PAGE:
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How to Embrace the “Power of the Pause”
Wellness
Published Friday Aug 10, 2018 by Dr. Ellie Cobb

How to Embrace the “Power of the Pause”

Meditation
Expert Advice

I’m a high energy individual. My days are often spent packing as much as humanly possible into every hour. I have many passions, interests, commitments, and ideas that keep me in a perpetual state of striving, accomplishing, doing—and for most of my life, I have dealt with stress by doing more. 

Many years ago when I suffered a sports-induced injury, I lost my primary coping mechanism of exercise. Suddenly, I could not do the physical activity that my system had learned to rely on to be well. That’s when I turned to meditation, a coping skill that requires no action, no activity, and no doing. As I began to sit in silence regularly, I realized I was learning to just be. Over time, I have continued to learn that practicing the art of “being” allows me to maintain the high energy and multi-passionate parts of myself without feeling frantic or overwhelmed. 

As a Holistic Psychologist, here are my two guiding mantras for embracing the “power of the pause.”  

 

Dr. Ellie Cobb
@groundedandgold
Being takes practice. 

After years of meditation practice, I still have to intentionally remind myself to do less and simply just be. For example, I recently had a meeting canceled last-minute, which opened up a full hour in my day. My mind immediately went to all the emails I’d be able to respond to.

When I took a breath to listen to my body, I realized I felt frazzled by running from one thing to the next. I put my devices away and sat in a park for a full hour—thinking, reflecting, breathing, people watching, and just being. I noticed a sense of calm flow through my body, a sense of thankfulness fill my heart, and a feeling of contentment wash over me. Listening to my own internal need to do less is what propels me to carry on with my day in my usual upbeat and high-energy manner. 

Dr. Ellie Cobb
@groundedandgold
Moments of relaxation, reflection, and inactivity are crucial for all of us. 

When we create space to be, our nervous system calms. When our nervous system is relaxed, our body and brain function better. Therefore, somewhat ironically, the best thing we can do for our productivity and our drive is to take a break—hit pause, slow down, breathe. I teach clients how to pause, since both mental and physical health depends on restful moments.

Science shows that continually being in a state of activity causes stress at a cellular level. Our systems need to decompress and rejuvenate to prevent disease, illness and to thrive. So the question is: to be or to do. My answer is both. I will always love being active and doing, and over time I’ve come to know the deep value in learning the skill of just being.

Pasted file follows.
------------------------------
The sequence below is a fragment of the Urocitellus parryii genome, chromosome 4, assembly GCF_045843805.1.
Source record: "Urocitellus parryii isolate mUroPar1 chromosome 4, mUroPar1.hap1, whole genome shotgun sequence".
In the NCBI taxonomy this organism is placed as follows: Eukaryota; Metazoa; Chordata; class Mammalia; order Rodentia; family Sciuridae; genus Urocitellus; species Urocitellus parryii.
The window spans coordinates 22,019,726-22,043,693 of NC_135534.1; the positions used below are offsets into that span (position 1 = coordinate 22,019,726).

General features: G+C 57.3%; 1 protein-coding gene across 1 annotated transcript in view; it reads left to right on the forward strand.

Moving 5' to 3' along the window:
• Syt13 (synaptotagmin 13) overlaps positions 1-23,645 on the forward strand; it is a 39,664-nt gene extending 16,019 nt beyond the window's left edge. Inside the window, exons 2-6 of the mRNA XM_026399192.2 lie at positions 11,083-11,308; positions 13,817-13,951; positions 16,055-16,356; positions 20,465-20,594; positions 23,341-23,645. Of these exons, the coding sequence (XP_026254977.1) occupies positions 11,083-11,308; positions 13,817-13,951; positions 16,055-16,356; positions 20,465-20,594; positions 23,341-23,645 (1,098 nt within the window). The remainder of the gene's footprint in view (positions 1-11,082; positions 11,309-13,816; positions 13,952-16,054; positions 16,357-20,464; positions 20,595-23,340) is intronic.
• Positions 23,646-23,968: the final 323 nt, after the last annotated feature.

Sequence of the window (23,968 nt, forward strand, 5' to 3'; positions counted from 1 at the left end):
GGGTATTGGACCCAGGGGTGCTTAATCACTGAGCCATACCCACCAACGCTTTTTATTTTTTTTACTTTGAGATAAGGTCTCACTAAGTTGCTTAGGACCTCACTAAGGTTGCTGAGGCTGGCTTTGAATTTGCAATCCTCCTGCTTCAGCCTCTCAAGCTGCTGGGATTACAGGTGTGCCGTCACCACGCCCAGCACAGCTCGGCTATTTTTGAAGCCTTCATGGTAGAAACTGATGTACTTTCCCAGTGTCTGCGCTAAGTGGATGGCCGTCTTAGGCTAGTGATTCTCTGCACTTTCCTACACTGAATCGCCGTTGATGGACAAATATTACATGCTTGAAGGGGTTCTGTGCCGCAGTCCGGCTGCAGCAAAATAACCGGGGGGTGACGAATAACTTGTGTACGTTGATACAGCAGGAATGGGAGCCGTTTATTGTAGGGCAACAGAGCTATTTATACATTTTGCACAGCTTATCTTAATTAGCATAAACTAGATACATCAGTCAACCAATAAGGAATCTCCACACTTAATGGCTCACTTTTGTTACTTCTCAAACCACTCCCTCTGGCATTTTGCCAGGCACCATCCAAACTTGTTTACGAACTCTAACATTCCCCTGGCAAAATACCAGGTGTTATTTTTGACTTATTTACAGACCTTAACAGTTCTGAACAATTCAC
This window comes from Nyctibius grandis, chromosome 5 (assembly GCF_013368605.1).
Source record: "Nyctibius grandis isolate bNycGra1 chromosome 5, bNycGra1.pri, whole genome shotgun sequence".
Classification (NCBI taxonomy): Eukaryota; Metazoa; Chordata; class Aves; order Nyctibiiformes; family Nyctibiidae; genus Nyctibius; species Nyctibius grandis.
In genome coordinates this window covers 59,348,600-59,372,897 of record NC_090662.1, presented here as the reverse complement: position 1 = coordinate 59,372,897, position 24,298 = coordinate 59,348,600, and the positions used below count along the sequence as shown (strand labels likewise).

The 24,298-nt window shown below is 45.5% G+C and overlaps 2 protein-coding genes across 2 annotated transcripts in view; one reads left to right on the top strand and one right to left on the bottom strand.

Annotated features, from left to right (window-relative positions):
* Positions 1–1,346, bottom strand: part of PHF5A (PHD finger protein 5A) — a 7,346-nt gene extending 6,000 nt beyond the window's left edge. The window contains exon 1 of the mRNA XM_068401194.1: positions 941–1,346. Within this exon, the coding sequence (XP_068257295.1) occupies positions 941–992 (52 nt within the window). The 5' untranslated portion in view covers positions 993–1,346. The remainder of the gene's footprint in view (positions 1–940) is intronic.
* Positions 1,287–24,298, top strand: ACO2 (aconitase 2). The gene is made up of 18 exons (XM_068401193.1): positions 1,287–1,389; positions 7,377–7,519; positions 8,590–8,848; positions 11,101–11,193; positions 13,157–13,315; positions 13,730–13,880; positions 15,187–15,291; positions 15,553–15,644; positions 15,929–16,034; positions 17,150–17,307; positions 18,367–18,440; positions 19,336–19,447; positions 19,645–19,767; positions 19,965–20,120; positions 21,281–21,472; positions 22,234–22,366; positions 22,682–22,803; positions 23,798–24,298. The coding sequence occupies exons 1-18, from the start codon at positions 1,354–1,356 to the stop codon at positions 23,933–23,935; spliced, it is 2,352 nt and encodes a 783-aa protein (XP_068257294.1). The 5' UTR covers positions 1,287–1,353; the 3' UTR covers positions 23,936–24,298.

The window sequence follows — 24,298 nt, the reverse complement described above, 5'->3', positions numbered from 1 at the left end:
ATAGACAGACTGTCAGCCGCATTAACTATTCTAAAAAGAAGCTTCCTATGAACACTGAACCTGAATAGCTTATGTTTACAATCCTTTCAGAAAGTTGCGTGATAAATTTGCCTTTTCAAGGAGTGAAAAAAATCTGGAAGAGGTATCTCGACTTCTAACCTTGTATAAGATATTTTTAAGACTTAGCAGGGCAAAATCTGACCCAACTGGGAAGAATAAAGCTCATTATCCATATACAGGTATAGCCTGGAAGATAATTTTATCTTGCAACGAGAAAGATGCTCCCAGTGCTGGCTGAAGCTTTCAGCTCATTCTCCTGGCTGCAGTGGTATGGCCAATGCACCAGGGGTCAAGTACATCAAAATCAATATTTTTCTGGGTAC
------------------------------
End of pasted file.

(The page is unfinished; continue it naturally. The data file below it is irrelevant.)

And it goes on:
With doing as my default, practicing the importance of being is an ongoing journey for me. It’s also a skill I feel passionate about sharing with others, as we can all benefit from being given the permission to just be. So, the next time you feel like you “should do something,” remind yourself that taking the time to be is positively fueling your entire system—mind and body. 
 

Dr. Ellie Cobb
Written by
Dr. Ellie Cobb
Contributor | Holistic Psychologist
About the author
A Columbia University trained clinical psychologist, Ellie's approach is grounded in scientifically-backed, evidence-based methods. As a certified mindfulness meditation teacher, she works both inside and outside the therapy room to help others heal, and most importantly, thrive in their lives.
what is wellness
Wellness
Published Wednesday Oct 06, 2021 by Denise Prichard

What is Wellness?

Expert Advice
Wellness

To say the last year and a half was tough would be an understatement. In fact, it will probably go down as one of the most difficult times for our modern generation. In one of the many social polls we conducted during the pandemic, some of you described this time as a sheer “dumpster fire” or “like stepping on a Lego.” And to be honest, I couldn’t agree more.

Luckily, we’ve been able to get back to some form of normalcy in our lives and wellness routines over the last several months. As vaccines became available to the public, wellness businesses welcomed fitness fanatics, haircut seekers, and massage lovers back to in-person wellness experiences. And thank goodness for that—my roots and horrible posture from working from my bed were both getting wildly out of control. This girl needed a good massage and cupping session stat.

If there’s one thing we learned from the pandemic, it’s that our wellness routines are as personal as they are important. During shelter-at-home, those routines looked a bit different. For many, it meant taking a new approach to the “typical” wellness services we count on—I’m looking at you DIY haircuts, at-home waxing sessions (ouch!), and virtual swerking classes.

Now that we can leave our humble abodes to take advantage of in-person experiences again, the word “wellness” has seemingly taken on a new meaning.